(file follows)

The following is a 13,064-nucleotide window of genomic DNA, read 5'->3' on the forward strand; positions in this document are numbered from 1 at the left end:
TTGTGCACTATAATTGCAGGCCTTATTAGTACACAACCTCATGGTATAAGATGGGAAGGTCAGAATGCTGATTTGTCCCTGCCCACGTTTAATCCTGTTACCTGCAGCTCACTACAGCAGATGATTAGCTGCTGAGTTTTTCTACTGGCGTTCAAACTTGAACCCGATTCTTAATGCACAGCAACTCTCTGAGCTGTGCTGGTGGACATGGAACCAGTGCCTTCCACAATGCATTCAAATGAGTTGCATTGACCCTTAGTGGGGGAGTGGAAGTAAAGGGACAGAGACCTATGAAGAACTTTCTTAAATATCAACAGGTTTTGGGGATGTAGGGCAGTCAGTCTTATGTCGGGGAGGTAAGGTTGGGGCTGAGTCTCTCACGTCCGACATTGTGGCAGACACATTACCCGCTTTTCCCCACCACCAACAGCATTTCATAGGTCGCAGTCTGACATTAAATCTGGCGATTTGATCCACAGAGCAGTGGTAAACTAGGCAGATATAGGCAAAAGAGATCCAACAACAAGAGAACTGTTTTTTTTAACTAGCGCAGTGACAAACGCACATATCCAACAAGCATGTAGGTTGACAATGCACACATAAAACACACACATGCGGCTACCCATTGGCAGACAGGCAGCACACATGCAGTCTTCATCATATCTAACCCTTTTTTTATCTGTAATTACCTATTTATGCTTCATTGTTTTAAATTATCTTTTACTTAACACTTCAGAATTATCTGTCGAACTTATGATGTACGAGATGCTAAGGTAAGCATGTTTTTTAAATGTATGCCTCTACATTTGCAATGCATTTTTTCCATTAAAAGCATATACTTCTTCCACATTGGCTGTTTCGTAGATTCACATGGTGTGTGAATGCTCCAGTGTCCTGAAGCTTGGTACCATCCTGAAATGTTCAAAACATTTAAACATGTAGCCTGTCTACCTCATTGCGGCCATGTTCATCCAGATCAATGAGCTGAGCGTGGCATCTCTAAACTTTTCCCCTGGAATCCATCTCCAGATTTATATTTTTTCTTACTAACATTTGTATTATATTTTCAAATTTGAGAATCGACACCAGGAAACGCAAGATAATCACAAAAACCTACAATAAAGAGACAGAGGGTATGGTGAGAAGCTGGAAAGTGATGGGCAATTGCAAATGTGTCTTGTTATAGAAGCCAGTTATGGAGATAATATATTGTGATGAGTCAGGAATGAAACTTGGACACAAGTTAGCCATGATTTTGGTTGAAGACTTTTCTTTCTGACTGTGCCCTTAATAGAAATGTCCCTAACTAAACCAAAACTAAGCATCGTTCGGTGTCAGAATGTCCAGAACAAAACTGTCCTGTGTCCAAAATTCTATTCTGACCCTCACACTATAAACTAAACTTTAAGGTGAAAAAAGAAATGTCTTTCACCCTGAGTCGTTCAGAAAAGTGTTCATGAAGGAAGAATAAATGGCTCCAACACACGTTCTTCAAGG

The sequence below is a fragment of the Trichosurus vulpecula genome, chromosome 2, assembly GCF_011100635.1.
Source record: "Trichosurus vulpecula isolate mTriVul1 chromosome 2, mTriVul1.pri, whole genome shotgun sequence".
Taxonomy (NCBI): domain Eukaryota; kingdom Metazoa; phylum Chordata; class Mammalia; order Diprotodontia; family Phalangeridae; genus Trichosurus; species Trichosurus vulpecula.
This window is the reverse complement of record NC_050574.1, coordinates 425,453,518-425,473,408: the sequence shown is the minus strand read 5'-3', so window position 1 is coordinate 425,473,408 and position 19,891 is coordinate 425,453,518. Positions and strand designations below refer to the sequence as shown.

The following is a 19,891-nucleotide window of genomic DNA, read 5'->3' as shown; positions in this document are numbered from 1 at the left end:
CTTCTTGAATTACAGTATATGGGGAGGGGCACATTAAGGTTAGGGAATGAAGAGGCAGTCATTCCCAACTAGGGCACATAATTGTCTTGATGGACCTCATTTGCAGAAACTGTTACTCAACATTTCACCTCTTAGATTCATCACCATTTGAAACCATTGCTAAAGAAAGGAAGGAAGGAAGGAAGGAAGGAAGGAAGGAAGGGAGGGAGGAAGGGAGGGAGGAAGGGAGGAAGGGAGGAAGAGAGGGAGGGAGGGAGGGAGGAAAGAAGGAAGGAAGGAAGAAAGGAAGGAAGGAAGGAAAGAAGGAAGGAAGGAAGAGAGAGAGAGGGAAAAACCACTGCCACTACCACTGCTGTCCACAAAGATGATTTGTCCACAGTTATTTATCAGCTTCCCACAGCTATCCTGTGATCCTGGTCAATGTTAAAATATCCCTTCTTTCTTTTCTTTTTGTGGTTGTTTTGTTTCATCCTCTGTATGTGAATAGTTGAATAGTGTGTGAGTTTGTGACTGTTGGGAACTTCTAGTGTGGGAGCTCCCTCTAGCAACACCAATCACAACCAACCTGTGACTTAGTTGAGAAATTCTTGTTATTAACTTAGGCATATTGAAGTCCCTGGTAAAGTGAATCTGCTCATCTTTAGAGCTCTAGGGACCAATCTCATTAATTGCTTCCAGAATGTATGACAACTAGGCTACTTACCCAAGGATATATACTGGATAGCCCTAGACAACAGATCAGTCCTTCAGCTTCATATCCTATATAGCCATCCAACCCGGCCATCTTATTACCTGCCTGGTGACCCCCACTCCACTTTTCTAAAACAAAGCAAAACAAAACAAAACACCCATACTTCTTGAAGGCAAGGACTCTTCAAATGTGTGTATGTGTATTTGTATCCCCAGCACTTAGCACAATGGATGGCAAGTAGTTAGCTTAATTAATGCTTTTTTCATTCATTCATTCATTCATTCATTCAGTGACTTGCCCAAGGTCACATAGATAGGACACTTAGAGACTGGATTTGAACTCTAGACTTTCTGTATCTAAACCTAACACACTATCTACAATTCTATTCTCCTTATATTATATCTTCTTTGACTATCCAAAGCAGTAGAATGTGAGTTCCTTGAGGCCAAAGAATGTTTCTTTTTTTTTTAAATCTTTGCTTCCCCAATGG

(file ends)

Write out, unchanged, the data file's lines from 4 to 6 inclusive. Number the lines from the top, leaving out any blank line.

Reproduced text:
Source record: "Trichosurus vulpecula isolate mTriVul1 chromosome 2, mTriVul1.pri, whole genome shotgun sequence".
Taxonomy (NCBI): domain Eukaryota; kingdom Metazoa; phylum Chordata; class Mammalia; order Diprotodontia; family Phalangeridae; genus Trichosurus; species Trichosurus vulpecula.
This window is the reverse complement of record NC_050574.1, coordinates 425,453,518-425,473,408: the sequence shown is the minus strand read 5'-3', so window position 1 is coordinate 425,473,408 and position 19,891 is coordinate 425,453,518. Positions and strand designations below refer to the sequence as shown.